Modern large-scale Pre-trained Language Models (PLMs) have achieved tremendous success on a wide range of downstream tasks. However, most of the LM pre-training objectives only focus on text reconstruction, but have not sought to learn latent-level interpretable representations of sentences. In this paper, we manage to push the language models to obtain a deeper understanding of sentences by proposing a new pre-training objective, Sparse Latent Typing, which enables the model to sparsely extract sentence-level keywords with diverse latent types. Experimental results show that our model is able to learn interpretable latent type categories in a self-supervised manner without using any external knowledge. Besides, the language model pre-trained with such an objective also significantly improves Information Extraction related downstream tasks in both supervised and few-shot settings. Our code is publicly available at https://github.com/renll/SparseLT.
Existing approaches to dialogue state tracking rely on pre-defined ontologies consisting of a set of all possible slot types and values. Though such approaches exhibit promising performance on single-domain benchmarks, they suffer from computational complexity that increases proportionally to the number of pre-defined slots that need tracking. This issue becomes more severe when it comes to multi-domain dialogues which include larger numbers of slots. In this paper, we investigate how to approach DST using a generation framework without the pre-defined ontology list. Given each turn of user utterance and system response, we directly generate a sequence of belief states by applying a hierarchical encoder-decoder structure. In this way, the computational complexity of our model will be a constant regardless of the number of pre-defined slots. Experiments on both the multi-domain and the single domain dialogue state tracking dataset show that our model not only scales easily with the increasing number of pre-defined domains and slots but also reaches the state-of-the-art performance.
Dialogue state tracking (DST), when formulated as a supervised learning problem, relies on labelled data. Since dialogue state annotation usually requires labelling all turns of a single dialogue and utilizing context information, it is very expensive to annotate all available unlabelled data. In this paper, a novel cost-sensitive active learning framework is proposed based on a set of new dialogue-level query strategies. This is the first attempt to apply active learning for dialogue state tracking. Experiments on DSTC2 show that active learning with mixed data query strategies can effectively achieve the same DST performance with significantly less data annotation compared to traditional training approaches.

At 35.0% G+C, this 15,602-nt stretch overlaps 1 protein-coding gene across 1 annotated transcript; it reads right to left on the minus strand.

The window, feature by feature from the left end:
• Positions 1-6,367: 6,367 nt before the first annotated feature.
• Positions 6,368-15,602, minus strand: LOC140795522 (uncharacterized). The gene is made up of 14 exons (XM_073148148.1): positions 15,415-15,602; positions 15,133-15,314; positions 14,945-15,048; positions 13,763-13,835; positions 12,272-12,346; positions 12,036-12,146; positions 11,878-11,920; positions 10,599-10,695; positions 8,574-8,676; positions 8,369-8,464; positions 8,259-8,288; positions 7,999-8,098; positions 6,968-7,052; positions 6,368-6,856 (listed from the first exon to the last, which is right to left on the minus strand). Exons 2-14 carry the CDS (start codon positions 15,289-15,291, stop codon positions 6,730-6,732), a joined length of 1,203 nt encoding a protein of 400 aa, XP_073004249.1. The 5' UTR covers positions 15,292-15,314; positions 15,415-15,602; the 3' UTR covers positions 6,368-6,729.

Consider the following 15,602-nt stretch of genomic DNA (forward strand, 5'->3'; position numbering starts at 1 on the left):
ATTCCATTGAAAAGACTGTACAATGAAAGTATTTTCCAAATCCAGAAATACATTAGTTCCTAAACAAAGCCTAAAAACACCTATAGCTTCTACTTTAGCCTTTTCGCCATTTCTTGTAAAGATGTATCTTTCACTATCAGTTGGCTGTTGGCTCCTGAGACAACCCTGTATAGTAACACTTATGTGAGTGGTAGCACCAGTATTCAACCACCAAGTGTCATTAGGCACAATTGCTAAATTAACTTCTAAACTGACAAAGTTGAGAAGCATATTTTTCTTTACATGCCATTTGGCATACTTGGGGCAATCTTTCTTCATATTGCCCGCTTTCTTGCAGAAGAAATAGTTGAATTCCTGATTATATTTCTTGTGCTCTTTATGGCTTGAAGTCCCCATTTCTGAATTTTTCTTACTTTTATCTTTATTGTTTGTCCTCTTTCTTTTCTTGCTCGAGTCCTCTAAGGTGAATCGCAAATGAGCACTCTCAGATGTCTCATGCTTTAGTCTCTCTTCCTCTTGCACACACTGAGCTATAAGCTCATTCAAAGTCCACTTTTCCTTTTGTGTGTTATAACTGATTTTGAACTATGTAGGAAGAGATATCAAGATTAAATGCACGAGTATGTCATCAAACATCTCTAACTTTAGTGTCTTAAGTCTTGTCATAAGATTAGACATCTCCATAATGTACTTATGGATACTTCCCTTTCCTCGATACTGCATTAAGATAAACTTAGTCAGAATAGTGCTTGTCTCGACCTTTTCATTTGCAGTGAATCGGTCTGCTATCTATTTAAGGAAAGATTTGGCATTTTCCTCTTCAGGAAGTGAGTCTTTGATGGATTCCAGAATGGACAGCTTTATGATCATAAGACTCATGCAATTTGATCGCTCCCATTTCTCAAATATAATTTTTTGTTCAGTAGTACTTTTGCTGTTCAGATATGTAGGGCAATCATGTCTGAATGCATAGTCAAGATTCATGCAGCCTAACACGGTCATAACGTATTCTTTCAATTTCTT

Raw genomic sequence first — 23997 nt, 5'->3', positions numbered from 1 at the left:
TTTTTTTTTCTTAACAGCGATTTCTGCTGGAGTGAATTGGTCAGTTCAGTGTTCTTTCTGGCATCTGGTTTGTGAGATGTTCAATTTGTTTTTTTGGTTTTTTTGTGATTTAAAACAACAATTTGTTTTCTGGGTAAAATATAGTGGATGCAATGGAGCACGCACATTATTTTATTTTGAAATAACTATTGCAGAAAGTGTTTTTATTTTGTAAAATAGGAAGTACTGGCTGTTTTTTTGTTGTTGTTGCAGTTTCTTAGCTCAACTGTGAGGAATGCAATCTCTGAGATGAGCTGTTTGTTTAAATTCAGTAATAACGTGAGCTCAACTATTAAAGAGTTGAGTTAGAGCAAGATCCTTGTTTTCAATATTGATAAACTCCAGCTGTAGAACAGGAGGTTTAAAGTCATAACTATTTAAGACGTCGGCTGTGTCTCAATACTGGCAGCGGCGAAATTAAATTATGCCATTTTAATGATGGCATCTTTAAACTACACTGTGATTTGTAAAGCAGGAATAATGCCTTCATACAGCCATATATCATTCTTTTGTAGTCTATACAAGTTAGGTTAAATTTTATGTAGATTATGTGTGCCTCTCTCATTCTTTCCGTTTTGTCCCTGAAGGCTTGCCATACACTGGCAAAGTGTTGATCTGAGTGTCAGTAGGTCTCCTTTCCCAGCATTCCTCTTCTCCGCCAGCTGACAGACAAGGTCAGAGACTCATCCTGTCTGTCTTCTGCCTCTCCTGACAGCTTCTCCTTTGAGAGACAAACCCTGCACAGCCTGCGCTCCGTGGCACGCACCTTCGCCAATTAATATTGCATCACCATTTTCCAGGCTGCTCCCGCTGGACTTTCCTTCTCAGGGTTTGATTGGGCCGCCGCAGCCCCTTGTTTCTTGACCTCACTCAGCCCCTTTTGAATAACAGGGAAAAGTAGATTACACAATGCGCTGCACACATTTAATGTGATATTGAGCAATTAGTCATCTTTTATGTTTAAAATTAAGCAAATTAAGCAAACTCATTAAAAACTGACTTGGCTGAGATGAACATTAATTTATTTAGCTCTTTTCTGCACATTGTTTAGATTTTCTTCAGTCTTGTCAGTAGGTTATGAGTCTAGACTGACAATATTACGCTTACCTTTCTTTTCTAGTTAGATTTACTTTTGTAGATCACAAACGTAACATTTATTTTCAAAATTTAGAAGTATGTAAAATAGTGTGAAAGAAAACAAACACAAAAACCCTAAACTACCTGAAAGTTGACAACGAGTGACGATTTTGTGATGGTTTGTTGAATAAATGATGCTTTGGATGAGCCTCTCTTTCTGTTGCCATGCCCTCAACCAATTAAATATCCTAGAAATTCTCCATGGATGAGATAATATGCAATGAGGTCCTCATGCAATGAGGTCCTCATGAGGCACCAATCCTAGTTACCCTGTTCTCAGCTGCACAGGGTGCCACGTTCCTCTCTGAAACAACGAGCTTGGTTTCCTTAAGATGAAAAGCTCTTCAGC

Dialogue state tracker is the core part of a spoken dialogue system. It estimates the beliefs of possible user’s goals at every dialogue turn. However, for most current approaches, it’s difficult to scale to large dialogue domains. They have one or more of following limitations: (a) Some models don’t work in the situation where slot values in ontology changes dynamically; (b) The number of model parameters is proportional to the number of slots; (c) Some models extract features based on hand-crafted lexicons. To tackle these challenges, we propose StateNet, a universal dialogue state tracker. It is independent of the number of values, shares parameters across all slots, and uses pre-trained word vectors instead of explicit semantic dictionaries. Our experiments on two datasets show that our approach not only overcomes the limitations, but also significantly outperforms the performance of state-of-the-art approaches.